Monday, March 10, 2008

The Road of the Dead, by Kevin Brooks

Brooks, Kevin (2006). The Road of the Dead. New York: Scholastic. 339 pages.

Summary and Evaluation:
Fourteen year old Ruben has always had the ability to experience exactly what a member of his family is experiencing; thus he knows the exact moment his sister, Rachel, is murdered. Frustrated that they cannot get her body back, Ruben and his older brother, Cole, leave London for the small town where Rachel was murdered. Up against racial antagonism and a town desperate to keep its secrets, Cole and Ruben must find a way to see justice done. At first this book reeled me in, and I was anxious to see how the mystery was solved. About half way into the book, the murder is solved, and the book devolves into a story akin to a bad action movie - no plot, moderate characterization, a lot of shooting, and gallons of blood. The blood and shooting would have been no problem if only combined with sufficient evidence of motivation by Ruben and Cole. The only explanation is that Cole wants his sister's corpse back. I also had to remind myself that the book was set in England and the racial friction was between the British and the gypsies. The dialog and the language of the writing made the story feel like it was set in the American South. Racial discrimination between gypsies and other groups is not often handled in literature, and I would have appreciated more coverage of that theme. I also got the impression that Ruben's premonitions were an excuse to switch perspectives which became confusing. With that said, this book probably has great appeal for those who love action. Cliffhangers at the end of most chapters keep the action moving, and it is easy to get swept up in the bloody emotion of the moment.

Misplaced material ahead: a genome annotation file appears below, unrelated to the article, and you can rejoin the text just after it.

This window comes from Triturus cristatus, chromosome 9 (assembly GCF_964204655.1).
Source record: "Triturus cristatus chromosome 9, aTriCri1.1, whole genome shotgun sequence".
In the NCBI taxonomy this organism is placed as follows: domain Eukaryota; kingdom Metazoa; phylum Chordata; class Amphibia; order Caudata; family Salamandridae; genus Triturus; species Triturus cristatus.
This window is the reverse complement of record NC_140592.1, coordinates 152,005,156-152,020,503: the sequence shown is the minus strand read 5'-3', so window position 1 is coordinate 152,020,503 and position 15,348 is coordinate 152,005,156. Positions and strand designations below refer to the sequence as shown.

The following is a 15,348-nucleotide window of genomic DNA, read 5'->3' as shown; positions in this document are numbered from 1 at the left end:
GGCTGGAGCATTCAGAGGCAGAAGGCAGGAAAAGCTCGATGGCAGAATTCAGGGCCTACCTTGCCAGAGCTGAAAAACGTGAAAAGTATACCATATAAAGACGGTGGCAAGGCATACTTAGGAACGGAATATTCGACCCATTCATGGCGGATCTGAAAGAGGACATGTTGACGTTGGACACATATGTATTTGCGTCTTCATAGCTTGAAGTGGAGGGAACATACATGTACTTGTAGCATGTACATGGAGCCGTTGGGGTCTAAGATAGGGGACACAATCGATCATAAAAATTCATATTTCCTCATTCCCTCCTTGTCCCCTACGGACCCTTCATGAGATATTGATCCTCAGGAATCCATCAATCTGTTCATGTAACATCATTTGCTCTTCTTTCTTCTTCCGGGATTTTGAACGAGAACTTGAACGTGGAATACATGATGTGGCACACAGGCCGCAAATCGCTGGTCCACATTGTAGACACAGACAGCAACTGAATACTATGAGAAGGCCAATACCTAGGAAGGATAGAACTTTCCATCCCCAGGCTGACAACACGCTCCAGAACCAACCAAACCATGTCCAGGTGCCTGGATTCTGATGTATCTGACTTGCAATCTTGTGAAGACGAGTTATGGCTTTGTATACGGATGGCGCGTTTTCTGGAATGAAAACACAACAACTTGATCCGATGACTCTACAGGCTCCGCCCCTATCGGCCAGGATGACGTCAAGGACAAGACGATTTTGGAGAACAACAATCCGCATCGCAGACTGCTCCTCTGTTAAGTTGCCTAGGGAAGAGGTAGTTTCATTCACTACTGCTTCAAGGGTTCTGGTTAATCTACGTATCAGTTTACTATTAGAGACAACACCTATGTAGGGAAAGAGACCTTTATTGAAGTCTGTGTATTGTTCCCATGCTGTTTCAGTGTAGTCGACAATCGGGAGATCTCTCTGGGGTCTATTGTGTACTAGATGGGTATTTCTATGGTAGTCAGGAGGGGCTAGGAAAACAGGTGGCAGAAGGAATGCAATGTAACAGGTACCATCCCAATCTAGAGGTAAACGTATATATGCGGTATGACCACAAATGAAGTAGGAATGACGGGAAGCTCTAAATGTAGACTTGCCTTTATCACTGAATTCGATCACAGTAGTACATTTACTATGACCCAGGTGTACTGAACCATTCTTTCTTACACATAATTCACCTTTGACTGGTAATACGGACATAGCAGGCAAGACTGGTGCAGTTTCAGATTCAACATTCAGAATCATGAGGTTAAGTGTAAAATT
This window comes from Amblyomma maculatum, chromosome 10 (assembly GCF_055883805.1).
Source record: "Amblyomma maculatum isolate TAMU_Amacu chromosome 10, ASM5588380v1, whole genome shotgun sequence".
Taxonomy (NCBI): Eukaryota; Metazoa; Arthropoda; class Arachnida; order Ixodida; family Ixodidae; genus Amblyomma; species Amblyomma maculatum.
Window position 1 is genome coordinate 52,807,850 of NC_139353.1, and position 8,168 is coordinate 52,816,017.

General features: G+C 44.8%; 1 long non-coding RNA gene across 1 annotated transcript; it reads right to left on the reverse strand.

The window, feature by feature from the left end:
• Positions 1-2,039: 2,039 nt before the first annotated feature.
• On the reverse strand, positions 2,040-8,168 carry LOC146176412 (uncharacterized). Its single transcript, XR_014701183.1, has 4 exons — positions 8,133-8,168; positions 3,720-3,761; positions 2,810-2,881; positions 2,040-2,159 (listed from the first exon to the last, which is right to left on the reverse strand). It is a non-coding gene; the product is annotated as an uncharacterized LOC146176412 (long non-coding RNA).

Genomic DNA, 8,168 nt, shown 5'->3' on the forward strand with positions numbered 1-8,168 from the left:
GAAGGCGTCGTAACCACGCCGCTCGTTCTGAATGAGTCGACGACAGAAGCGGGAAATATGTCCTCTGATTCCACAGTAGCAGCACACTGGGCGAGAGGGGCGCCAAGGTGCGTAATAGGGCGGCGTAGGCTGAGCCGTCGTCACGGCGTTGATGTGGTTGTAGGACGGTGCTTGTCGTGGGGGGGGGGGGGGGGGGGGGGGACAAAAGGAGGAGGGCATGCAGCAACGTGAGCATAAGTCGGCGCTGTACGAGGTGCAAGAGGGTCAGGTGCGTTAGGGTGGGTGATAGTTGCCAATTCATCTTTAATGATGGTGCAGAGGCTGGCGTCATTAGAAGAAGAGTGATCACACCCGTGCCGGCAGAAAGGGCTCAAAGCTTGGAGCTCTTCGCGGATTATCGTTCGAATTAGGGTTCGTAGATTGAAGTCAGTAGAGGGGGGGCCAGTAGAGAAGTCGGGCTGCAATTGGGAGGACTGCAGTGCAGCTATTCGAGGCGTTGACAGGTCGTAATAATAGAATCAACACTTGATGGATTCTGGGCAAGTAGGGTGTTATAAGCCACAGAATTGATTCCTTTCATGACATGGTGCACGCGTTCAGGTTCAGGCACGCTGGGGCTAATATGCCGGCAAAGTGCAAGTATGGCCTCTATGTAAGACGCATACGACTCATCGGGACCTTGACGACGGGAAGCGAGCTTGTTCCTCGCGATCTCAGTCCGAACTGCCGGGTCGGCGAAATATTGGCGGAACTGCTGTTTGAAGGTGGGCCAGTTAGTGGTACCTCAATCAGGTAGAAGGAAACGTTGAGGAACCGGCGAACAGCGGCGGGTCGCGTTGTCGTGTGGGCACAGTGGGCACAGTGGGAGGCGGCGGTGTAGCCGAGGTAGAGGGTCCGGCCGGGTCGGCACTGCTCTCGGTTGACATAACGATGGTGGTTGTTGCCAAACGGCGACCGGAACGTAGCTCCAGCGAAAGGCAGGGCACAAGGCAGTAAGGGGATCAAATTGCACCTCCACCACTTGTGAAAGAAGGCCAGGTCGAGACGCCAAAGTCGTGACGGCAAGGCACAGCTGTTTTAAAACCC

Booktalk Hook: Ruben's premonition at the beginning of the story elicits a lot of emotion. I would start a booktalk by asking the question, "How would you feel if you could know what your family members were experiencing at any moment? What if that family member were being murdered? This is exactly what happens to Ruben when he experiences his sister's murder along with her."

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